NVM – Install and Manage Multiple Node.js Versions in Linux

Node Version Manager (NVM in short) is a simple bash script to manage multiple active node.js versions on your Linux system. It allows you to install multiple node.js versions, view all versions available for installation and all installed versions on your system.

Nvm also supports running of a specific node.js version and it can show the path to the executable to where it was installed, and much more.

Read Also: 14 Best NodeJS Frameworks for Developers in 2019

In this article, we will explain how to install Node Version Manager (NVM) to manage multiple active node.js versions on your Linux distribution.

Installing Node Version Manager in Linux

To install or update nvm on your Linux distribution, you can download the auto-install script using curl or wget command line tools as shown.

# curl -o- https://raw.githubusercontent.com/nvm-sh/nvm/v0.34.0/install.sh | bash
OR
# wget -qO- https://raw.githubusercontent.com/nvm-sh/nvm/v0.34.0/install.sh | bash

The above auto-install script clones the nvm repository to ~/.nvm in your home directory and adds the required source commands to your shell startup scripts i.e ~/.bash_profile, ~/.zshrc, ~/.profile, or ~/.bashrc, depending on the shell program you are using as shown in the following screenshot.

Install Node Version Manager in Linux

Install Node Version Manager in Linux

Next, verify if the nvm has been installed on your system using the following command.

# command -v nvm

nvm

It will show output as ‘nvm‘ if the installation was successful.

How to Use Node Version Manager in Linux

Now it is time to learn how to use Node Version Manager in Linux.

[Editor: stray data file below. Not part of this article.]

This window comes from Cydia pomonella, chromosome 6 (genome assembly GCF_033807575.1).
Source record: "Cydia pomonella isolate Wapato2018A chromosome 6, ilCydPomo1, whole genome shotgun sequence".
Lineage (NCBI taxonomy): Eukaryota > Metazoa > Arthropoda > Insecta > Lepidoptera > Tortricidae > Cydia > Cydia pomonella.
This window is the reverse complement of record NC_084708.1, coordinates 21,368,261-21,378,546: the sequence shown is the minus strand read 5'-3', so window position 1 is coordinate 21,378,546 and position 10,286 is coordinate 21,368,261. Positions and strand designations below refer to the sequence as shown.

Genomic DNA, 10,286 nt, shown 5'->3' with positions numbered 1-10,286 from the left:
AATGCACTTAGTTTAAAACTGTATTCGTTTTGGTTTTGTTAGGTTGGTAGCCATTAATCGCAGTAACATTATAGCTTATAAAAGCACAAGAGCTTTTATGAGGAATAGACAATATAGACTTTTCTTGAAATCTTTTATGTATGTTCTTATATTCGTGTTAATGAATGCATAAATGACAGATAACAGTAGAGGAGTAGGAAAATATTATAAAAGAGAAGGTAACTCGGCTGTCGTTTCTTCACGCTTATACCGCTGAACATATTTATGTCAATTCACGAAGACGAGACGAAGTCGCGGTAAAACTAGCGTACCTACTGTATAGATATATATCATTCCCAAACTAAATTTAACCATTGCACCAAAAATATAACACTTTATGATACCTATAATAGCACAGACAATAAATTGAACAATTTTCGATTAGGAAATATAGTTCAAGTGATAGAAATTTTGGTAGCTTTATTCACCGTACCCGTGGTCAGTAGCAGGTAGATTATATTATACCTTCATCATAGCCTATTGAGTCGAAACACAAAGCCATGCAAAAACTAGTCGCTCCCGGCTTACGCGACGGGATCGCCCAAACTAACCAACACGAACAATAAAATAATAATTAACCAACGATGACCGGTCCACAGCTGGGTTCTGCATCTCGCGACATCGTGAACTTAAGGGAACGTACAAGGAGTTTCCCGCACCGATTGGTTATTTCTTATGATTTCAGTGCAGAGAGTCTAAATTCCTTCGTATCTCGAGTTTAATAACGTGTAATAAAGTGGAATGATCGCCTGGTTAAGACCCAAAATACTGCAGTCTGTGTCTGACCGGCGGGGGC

To download, compile, and install the latest release of node, run the following command:

# nvm install node 

Note that in the above command, “node” is an alias for the latest version.

Node Version Manager in Linux

Install Latest Node Version in Linux

To install a specific “node” version, first list the available node versions and then install the version as shown.

# nvm ls-remote
# nvm install 10.15.3  	#or 8.16.0, 11.15.0 etc
Install Specific Node Version in Linux

Install Specific Node Version in Linux

You can check all installed version with the following command:

# nvm ls
List Installed Node Versions in Linux

List Installed Node Versions in Linux

You can use a node.js version in any new shell as shown:

# nvm use node	#use default
OR
# nvm use 10.15.3
Use Specific Node Version in Linux

Use Specific Node Version in Linux

Alternatively, simply run a node version as shown (to exit, press ^C).

# nvm use node	#use default
OR
# nvm use 10.15.3
Run Node Version in Linux

Run Node Version in Linux

Importantly, you can view the path to the executable to where a specific node version was installed as follows:

# nvm which 10.15.3
# nvm which 12.2.0
# nvm which system  #check system-installed version of a node using “system” alias
Get Node Installed Location

Get Node Installed Location

Furthermore, to manually set a default node version to be used in any new shell, use the alias “default” as shown.

# nvm alias default 10.15.3
# nvm alias default system
# nvm alias default 12.2.0
Set Default Node Version in Linux

Set Default Node Version in Linux

Note: You can create a .nvmrc initialization file in your project root directory (or any parent directory) and add a node version number or any other flags or usage options that nvm understands, in it. Then use some of the commands we have just looked at above to operate with the specified version in the file.

For more information, see nvm --help or go to the Node Version Manager Github repository: https://github.com/nvm-sh/nvm.

That’s all! Node Version Manager is a simple bash script to manage multiple active node.js versions on your Linux system. Use the feedback form below to ask questions or share your comments with us.

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Aaron Kili

Aaron Kili is a Linux and F.O.S.S enthusiast, an upcoming Linux SysAdmin, web developer, and currently a content creator for TecMint who loves working with computers and strongly believes in sharing knowledge.

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1 Response

  1. José says:

    You don’t need to be root or sudo ( # ) to do this

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